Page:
STEM Education Definition -An approach to teaching and learning that integrates the content and skills of science, technology, engineering, and mathematics. STEM Standards of Practice guide STEM instruction by defining the combination of behaviors, integrated with STEM content, which is expected of a proficient STEM student. These behaviors include engagement in inquiry, logical reasoning, collaboration, and investigation. The goal of STEM education is to prepare students for post-secondary study and the 21st century workforce.

“There are no greater natural scientists and engineers then young children. Inquisitive learners who learn STEM concepts through play. High quality early learning environments provide children with the structure in which to build upon their natural inclination to explore, to build, and to question.”  Once again it comes down to letting the children play! (JD Chesloff shared by Rae Pica in ”What, Teaching STEM in Preschool, Really?“)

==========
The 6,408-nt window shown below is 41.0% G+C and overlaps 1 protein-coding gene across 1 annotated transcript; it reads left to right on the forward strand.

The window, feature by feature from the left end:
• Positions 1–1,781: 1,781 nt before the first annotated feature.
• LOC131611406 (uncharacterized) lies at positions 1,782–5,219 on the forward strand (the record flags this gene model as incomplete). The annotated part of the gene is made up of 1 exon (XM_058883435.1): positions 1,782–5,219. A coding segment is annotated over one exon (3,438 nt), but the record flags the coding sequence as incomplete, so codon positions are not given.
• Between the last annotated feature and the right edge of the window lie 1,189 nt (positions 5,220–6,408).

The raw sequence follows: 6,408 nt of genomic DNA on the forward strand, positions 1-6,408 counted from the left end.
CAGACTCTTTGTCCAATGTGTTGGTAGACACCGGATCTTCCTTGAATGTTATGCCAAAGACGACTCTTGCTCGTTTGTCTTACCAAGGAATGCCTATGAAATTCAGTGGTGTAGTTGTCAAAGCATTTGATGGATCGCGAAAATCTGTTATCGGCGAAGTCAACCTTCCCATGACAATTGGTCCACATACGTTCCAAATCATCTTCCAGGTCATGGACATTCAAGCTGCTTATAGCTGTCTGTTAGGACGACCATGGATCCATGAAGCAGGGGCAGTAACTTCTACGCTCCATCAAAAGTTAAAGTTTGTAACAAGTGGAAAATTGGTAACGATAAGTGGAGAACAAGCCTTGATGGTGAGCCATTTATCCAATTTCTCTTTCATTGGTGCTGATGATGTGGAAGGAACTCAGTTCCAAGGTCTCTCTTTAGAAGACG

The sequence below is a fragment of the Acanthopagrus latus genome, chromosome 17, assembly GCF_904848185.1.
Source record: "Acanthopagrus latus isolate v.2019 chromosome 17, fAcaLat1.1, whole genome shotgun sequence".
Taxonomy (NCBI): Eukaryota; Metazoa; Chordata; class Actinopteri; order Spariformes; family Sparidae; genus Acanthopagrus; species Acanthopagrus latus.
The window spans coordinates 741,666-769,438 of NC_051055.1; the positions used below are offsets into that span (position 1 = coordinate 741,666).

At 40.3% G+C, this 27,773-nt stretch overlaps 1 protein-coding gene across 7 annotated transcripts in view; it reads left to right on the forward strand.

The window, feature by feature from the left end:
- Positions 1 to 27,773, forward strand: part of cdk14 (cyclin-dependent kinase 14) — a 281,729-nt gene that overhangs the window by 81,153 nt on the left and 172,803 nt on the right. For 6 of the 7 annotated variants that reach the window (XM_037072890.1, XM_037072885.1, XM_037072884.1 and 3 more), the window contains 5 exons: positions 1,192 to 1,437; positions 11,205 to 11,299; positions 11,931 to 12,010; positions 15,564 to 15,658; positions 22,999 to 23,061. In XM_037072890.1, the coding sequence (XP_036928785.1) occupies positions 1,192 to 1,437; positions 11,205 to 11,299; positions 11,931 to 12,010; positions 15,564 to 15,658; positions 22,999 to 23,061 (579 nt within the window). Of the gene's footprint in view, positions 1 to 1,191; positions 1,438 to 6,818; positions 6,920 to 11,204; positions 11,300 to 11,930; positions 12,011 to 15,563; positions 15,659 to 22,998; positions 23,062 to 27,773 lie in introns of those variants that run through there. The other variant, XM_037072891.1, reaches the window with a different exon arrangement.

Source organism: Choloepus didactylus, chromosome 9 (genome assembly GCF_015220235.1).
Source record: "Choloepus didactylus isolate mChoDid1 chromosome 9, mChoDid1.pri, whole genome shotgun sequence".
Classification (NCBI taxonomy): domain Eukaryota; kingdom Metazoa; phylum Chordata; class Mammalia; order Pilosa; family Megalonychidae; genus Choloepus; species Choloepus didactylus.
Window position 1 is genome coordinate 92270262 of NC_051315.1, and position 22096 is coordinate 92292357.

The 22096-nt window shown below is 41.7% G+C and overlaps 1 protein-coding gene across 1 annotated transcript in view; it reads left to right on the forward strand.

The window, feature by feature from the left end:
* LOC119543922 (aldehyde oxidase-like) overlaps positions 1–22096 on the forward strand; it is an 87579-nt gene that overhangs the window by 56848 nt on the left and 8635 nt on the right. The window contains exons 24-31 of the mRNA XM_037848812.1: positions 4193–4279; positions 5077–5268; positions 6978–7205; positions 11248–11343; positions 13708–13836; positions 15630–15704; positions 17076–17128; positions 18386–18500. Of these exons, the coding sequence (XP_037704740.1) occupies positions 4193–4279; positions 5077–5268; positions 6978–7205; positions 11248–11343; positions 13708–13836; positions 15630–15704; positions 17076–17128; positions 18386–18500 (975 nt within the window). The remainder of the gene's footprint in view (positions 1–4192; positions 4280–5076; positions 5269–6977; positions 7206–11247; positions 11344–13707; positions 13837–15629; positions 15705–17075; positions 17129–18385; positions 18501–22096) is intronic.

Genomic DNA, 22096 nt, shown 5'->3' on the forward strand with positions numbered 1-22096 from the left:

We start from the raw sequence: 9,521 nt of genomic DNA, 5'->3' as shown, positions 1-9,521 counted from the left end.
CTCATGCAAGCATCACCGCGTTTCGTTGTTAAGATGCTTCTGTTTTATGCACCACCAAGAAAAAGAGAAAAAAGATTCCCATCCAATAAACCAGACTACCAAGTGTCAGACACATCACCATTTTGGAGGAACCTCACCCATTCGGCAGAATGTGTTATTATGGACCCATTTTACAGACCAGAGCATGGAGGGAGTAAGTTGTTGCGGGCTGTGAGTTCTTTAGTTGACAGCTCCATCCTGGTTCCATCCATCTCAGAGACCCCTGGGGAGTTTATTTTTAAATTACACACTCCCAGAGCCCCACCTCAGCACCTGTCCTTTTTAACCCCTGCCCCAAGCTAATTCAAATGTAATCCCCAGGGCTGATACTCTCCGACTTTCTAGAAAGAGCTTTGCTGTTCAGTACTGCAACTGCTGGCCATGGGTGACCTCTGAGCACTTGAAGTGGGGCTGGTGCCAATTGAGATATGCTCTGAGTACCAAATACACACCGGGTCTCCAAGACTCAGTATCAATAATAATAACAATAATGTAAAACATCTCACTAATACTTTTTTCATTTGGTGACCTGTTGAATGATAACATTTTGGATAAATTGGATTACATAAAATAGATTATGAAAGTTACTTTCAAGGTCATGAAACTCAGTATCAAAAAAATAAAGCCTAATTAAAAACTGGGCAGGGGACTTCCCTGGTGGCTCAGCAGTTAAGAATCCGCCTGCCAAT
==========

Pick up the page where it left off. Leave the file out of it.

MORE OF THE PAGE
The benefits of STEM

The link between early childhood and STEM is indisputable. Early exposure to STEM – whether it be in school, at a museum, a library, or just engaging in the natural trial and error of play – supports children’s overall academic growth, develops early critical thinking and reasoning skills, and enhances later interest in STEM study and careers. (JD Chesloff in Sparking a Child’s Interest in Science and Technology.”)